A not-so-complimentary NY Times hands-on review of the AARP RealPad.
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When will a business make money at providing aging in place technologies?
I think the answer to this question is both simple and complicated — and the complicated part is why it is taking so long to see clear results.
Simple — when there is agreement about the urgency, payment model, and target audience among the triumvirate of category providers.
That’s where the complexity surfaces. We’re talking about Home-related industries (interior design, architect, building contractor), information technology providers (like Intel, Microsoft, Honeywell, Cisco), and the health care supply chain.
Let’s say you want to stay in your home. Your kids (or your doctor) are worried about you or how your spouse will cope. How to get your kids (or your doctor) to not be worried? How do you (or your spouse) feel safer staying in the current home longer?
It seems so simple: you (and your kids and your doctor) want to know about a retrofit package for your home — with coupons and suggestions for vendors of grab bars and voice-activated security systems, as well as names of service providers who can put it all in. Right now, home builders don’t see to have a big interest in this retrofit package.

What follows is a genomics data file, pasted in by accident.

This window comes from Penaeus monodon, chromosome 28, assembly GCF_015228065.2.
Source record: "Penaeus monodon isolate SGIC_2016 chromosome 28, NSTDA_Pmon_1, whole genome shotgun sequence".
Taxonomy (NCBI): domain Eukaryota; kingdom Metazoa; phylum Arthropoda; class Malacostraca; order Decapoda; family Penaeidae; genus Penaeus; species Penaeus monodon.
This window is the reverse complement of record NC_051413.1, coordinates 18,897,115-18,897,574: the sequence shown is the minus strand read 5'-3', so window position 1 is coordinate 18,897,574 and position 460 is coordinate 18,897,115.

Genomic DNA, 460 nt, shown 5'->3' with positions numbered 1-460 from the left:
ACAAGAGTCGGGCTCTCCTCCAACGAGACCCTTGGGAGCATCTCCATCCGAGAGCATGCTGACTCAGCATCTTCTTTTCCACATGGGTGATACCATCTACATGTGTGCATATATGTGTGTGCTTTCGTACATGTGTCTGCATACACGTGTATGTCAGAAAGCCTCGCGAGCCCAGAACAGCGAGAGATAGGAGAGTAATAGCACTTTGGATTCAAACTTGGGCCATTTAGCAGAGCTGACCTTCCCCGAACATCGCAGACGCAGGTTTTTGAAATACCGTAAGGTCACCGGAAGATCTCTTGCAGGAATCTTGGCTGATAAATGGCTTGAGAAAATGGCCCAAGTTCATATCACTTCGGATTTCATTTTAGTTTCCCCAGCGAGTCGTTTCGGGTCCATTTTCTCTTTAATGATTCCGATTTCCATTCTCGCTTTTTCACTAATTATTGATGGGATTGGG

You want a catalog of products — like the ‘Nana’ technologies, described by Andrew Carle at George Mason University, all available now, but not packaged (except on his website and in USA Today!). Catalogers don’t seem to be interested in a Brookstone’s or LL Bean catalog of these already available products, like medication dispensers, fall detection monitors, video games to exercise the brain and other cognitive fitness, talking thermostats, robotic vacuum cleaners, over-sized remotes, mail chimes, and large-button phones.
And you want the geriatric care management industry — which does not seem to be organized or interested in collective endorsement of technology packages to help them preserve the well-being of their clients.
But all of this is going to change — as several phenomena converge: first, aging boomers (no more to be said there), second as university and corporate researchers push more — and more mature — product to market (as Intel promises it will), and finally, as the healthcare structure of payment and advocacy shifts. For example, when Medigap insurers lower the premiums of those who show receipts from a checklist set of products.
But I’ll have more thoughts on this after I do more research, described on Aging in Place website forum.
And I will be at next week’s AARP Life @50+ convention in Washington — one among 25,000 people trying to see who is trying to sell what. Can’t wait!